D’Angelo Russell is Elevating his Game by Attacking the Paint

Darius Soriano —  January 7, 2017

It was the Lakers’ first game after a nice Christmas win and D’Angelo Russell really wasn’t shooting the ball that great. The opponent was the Jazz and Russell closed the game with only 4 points on 2-11 shooting. Fans were in my twitter mentions telling me I was being overly praiseful of the Lakers’ 2nd year point guard because I had the audacity to tweet this.

Since that game the Lakers have played 5 games and Russell has used a similar blueprint he used vs. the Jazz to have more success and, in the process, somewhat quieting his critics. Russell remains engaged defensively and that in and of itself is worthy of praise. But it’s his work on offense which has been opening eyes as he’s posted games of 28, 22, 19, and 18 points over that stretch. Here’s his shot chart from that stretch:


The part which stands out to me most is that big green circle right around the basket area. It reminds me of what Russell was doing during the preseason where he looked primed for a breakout campaign, using his size and deft finishing ability to be a threat around the rim.

That ability is important for any guard, but especially one with Russell’s profile where a heavy 3 point rate buoys his individual attack. As teams start to scheme Russell the first thing they will look to take away is his outside jumper. They will chase over the top of screens, show higher and with more frequency with big men when he’s coming off screens, and dare him to try and get into the paint and be a finisher.

In the last 5 games, Russell has been doing just that. His percentage of shots taken the near the basket has increased by 5% points and you can see from the side by side pictures of his shot distribution that there has been a shift in his approach (left: games through Christmas, right: last 5 games):


Seeing these charts is one thing, but actually seeing how Russell is going about his business is another. Russell is simply not settling as often for long jumpers as often even if his 3 point attempts have also increased. Here, rather than hoisting a long bomb as the big man tries to close out on him, he uses the defender’s momentum against him and attacks the lane.


He’s also not settling as much when getting a switch in the P&R, like on this play against the Blazers.


Team’s don’t often switch screens against Russell, though. So, more often he’s just looking to turn the corner more than he has all season.


Or, he’s turning down the screen entirely and using teams’ aggression against them by beating overplays — especially when he’s able to do so by going to his strong hand.


The beauty of this type of aggression is that it starts to open up more craftiness around the hoop, like this wonderful ball fake and finish against the Heat on Friday.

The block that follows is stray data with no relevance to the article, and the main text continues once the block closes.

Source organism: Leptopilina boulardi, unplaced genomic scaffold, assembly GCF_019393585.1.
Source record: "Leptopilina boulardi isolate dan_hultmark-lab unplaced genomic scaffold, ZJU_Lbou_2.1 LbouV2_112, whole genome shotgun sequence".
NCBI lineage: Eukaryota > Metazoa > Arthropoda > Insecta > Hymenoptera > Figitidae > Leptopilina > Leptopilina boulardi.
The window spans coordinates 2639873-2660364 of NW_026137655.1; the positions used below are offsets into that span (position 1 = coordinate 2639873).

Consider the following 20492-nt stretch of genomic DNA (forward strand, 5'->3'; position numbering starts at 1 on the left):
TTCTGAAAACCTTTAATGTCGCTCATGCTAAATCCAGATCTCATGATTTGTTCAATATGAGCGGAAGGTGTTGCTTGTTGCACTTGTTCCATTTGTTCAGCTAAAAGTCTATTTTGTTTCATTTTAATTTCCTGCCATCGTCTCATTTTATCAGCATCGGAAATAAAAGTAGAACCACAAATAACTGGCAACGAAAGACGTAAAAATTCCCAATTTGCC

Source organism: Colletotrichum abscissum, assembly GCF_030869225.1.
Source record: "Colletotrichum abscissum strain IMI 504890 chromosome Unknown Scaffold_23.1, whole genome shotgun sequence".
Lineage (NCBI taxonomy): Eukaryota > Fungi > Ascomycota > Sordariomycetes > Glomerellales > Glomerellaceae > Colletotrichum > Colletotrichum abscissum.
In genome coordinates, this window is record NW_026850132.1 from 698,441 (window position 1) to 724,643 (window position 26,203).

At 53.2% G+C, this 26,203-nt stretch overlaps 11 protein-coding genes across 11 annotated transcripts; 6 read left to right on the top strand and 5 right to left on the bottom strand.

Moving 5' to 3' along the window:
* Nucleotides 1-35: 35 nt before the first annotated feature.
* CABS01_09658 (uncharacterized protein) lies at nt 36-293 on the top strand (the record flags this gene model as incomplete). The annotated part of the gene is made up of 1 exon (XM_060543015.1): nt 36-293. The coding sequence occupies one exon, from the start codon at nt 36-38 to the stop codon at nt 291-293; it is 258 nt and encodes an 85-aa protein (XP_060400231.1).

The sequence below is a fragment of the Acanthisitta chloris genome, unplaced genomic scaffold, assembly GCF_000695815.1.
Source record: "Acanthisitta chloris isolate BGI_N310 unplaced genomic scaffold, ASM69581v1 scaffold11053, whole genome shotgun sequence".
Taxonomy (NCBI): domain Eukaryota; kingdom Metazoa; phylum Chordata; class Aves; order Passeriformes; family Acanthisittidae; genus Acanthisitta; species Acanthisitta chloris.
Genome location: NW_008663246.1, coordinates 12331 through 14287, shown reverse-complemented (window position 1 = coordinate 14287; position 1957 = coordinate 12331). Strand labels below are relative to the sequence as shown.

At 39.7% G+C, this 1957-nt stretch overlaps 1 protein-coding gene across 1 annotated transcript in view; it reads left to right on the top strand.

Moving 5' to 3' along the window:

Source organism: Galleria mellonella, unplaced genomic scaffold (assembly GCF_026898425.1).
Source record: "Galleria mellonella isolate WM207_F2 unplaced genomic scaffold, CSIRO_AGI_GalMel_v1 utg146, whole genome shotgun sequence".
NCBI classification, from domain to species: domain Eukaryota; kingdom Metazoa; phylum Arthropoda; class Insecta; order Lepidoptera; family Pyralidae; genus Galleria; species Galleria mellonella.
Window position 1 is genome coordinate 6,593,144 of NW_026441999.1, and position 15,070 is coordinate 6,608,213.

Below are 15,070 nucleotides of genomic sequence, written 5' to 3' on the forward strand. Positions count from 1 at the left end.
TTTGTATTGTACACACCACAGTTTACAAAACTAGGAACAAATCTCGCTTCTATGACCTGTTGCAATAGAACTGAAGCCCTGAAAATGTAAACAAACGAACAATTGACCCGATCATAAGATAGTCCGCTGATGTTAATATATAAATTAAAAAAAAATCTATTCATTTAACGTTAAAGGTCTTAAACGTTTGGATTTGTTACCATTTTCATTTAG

When you start to get into the paint more, you draw more fouls. Not only because you’re putting yourself in better position to actually draw fouls, but because the referees start to see you as a player who is gaining advantage against your defender. Like here:


Or here:


Or, you know, here:


Beyond his scoring and ability to get to the foul line, though, one of the ways this type of aggression really helps the Lakers is that it opens up his playmaking ability. One of the things I have consistently said about Russell through his first year and into this one is that he is a better passer than he is a playmaker.

The former skill is hugely important, of course, and should not be downplayed. His ability hit cutters and deliver pocket passes helps get his teammates easy shots — not only on direct shots, but via “hockey” passes which create the type of pinging ball movement defenses struggle to defend.

But, when Russell is aggressive with penetration, it sets up the types of lobs and drop-off passes which lead to direct, easy scores:


And, another:


I know a lot of these plays look simple. But, simple or difficult isn’t the point.

The point is that this isn’t necessarily how Russell has played through nearly a year and a half in the league, but in recent games he’s been doing it much more. And by unlocking this aspect of his game, he’s not only showing how much he can help his team but also making himself much less predictable and much more difficult to guard overall.

Darius Soriano

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to D’Angelo Russell is Elevating his Game by Attacking the Paint

  1. Yes, he’s unquestionably talented.  But I still have a problem with him when he stands there, pounding the ball on the floor until time runs out and then takes a poor shot, without the ball ever being touched by a teammate.  He strikes me as being better as a 2 guard – he’s not enough of a true, pass first point guard that gets ball movement going.  Alonzo Ball anyone?